At Wells Fargo, many employees craved additional training and professional development. Baby boomer workers wanted to update their leadership skills, while younger professionals were itching to gain the necessary expertise to move up. A master’s degree was either duplicative or too daunting. What to do?
Eight years ago, the bank decided to test an intergenerational certificate program with St. Catherine University in St. Paul. Based on the school’s master of arts in organizational leadership, the certificate program at Wells Fargo would allow the different generations to learn from each other while honing their skills in communication, ethics, leadership and more. And they wouldn’t even need to leave their workplace.
The pilot worked so well that Wells Fargo created a formal partnership with St. Kate’s to regularly offer its certificate program to employees. So far, 90 Wells Fargo staff have earned the leadership certificate, says Philomena Morrissey Satre, who served as vice president of the bank’s diversity and inclusion consulting practice.
The certificate has been a popular benefit for multiple reasons. “For many boomers, they hadn’t been to college in a really long time, and they just wanted a bit of extra learning to enhance and develop their leadership skills,” Satre says. “The three classes give everyone a good taste. Everyone has an additional tool in their toolkit, and some go on to the full master’s program.”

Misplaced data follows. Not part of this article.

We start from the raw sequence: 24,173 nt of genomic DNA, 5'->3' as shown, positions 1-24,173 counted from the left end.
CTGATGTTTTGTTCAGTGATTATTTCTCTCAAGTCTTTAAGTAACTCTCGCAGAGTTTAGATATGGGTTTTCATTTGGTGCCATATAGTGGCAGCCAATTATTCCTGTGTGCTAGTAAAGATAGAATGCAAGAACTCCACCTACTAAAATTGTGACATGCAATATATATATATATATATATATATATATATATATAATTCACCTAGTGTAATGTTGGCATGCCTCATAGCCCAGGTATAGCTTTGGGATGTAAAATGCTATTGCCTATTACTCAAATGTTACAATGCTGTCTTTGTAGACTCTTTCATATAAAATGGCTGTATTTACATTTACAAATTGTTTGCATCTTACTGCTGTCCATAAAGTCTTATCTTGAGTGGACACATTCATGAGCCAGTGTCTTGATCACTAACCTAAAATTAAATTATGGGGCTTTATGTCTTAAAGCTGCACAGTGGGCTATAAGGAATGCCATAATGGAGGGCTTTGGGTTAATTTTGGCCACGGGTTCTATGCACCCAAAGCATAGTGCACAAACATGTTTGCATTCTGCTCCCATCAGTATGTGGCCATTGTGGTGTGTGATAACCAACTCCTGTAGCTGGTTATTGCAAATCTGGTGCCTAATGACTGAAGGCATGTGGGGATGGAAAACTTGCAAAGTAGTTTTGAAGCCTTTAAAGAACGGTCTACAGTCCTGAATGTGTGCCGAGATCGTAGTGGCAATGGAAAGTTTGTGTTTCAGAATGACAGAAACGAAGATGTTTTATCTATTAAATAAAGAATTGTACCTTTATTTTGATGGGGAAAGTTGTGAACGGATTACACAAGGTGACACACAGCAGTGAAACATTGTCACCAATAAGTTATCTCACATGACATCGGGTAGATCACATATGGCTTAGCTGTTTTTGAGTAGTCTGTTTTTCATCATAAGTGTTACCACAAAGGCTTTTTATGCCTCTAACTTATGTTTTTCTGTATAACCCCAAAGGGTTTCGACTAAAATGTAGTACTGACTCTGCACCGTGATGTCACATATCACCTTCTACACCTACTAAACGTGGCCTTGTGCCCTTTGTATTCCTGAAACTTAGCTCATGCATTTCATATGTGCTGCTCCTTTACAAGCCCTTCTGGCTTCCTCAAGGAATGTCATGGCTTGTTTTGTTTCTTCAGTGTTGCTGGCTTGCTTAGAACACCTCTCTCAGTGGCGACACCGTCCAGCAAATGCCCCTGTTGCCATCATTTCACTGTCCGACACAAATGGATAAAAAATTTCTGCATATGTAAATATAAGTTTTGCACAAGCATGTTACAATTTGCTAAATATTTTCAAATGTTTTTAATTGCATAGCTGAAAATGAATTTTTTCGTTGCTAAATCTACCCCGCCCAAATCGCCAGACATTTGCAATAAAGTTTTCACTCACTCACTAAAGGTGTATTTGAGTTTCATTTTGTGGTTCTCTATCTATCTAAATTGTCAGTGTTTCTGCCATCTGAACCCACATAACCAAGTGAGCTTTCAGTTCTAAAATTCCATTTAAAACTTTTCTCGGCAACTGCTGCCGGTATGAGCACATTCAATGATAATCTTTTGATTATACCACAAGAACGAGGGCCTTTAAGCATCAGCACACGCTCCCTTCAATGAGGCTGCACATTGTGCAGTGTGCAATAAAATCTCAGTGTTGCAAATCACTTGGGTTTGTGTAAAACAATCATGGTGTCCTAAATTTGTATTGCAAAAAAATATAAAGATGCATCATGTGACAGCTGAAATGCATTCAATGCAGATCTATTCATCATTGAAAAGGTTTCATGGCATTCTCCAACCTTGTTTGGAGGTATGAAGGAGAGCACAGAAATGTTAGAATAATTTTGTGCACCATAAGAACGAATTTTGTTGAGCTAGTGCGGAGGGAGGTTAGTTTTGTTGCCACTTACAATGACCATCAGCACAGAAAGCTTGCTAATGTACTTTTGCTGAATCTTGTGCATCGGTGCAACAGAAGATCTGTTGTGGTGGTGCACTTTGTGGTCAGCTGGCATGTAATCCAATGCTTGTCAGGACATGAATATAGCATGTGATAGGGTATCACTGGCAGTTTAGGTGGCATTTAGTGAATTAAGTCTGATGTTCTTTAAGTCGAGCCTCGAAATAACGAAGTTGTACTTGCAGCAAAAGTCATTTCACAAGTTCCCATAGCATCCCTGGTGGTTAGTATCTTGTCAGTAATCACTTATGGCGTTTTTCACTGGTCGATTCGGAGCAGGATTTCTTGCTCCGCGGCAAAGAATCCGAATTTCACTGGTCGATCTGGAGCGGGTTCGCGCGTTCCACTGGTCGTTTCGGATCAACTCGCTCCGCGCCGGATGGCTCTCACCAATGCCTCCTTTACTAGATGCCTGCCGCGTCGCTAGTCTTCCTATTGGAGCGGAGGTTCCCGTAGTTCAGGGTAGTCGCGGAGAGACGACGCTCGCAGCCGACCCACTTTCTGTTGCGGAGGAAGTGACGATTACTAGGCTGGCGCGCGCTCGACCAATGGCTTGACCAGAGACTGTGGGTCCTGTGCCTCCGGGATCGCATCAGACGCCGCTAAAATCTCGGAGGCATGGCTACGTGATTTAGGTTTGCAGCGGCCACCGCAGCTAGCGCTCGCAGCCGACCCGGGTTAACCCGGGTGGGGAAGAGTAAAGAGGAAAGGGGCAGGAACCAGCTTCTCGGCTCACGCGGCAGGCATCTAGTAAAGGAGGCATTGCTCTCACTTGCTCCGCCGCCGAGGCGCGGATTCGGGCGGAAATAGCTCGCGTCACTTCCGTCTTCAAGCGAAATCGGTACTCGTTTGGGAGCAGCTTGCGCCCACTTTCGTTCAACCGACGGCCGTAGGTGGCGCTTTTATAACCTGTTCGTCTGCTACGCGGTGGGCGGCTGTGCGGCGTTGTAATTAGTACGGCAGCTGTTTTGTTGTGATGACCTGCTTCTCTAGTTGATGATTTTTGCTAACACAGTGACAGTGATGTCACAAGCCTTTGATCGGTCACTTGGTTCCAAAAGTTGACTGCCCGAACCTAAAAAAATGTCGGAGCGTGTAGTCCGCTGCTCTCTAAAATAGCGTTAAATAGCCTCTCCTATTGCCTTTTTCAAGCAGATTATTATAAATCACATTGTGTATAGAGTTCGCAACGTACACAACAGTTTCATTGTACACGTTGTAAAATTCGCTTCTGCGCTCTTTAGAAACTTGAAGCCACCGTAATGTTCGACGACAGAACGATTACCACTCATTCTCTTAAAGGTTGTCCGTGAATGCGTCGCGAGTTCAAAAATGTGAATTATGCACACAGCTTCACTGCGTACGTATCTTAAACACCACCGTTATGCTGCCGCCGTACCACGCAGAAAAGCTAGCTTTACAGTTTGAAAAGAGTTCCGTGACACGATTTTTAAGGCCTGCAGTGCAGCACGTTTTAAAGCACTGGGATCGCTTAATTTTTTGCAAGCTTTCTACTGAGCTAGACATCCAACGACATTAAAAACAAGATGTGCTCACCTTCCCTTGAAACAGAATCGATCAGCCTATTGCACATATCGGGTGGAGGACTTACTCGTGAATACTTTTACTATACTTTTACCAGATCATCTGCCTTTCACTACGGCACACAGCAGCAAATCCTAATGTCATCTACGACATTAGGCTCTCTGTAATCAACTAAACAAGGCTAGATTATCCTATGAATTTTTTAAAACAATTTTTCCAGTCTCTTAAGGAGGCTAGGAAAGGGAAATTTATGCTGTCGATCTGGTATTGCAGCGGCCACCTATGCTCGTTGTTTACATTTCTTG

The program isn’t just altruistic for Wells Fargo. The bank benefits from its investment in the certificate program, which is free to employees. Staff members enhance their skills and prepare themselves for bigger challenges or new roles; it’s also an excellent retention tool. “We have a better organization because they’re excited to stay and work at Wells Fargo and continue to grow their career,” Satre adds.
For employees looking to develop new skills, refresh existing ones, change careers or move up, a certificate program is an excellent way to achieve those objectives. Many involve taking two to three courses. either on campus or at work, giving participants practical, current information and skills that they can apply immediately on the job. That’s the goal at the University of St. Thomas when the school designs its certificate programs, says John McVea, academic director of the executive MBA and health care MBA programs.
“Certificates are the biggest trend in business education, because people want just-in-time knowledge,” McVea says. “The idea that you go away and study for three years and then come back and figure out how to apply it—those days are gone. What can they do with this on Monday morning? If there isn’t a clear answer to that, we have to ask why are we teaching this at this time?”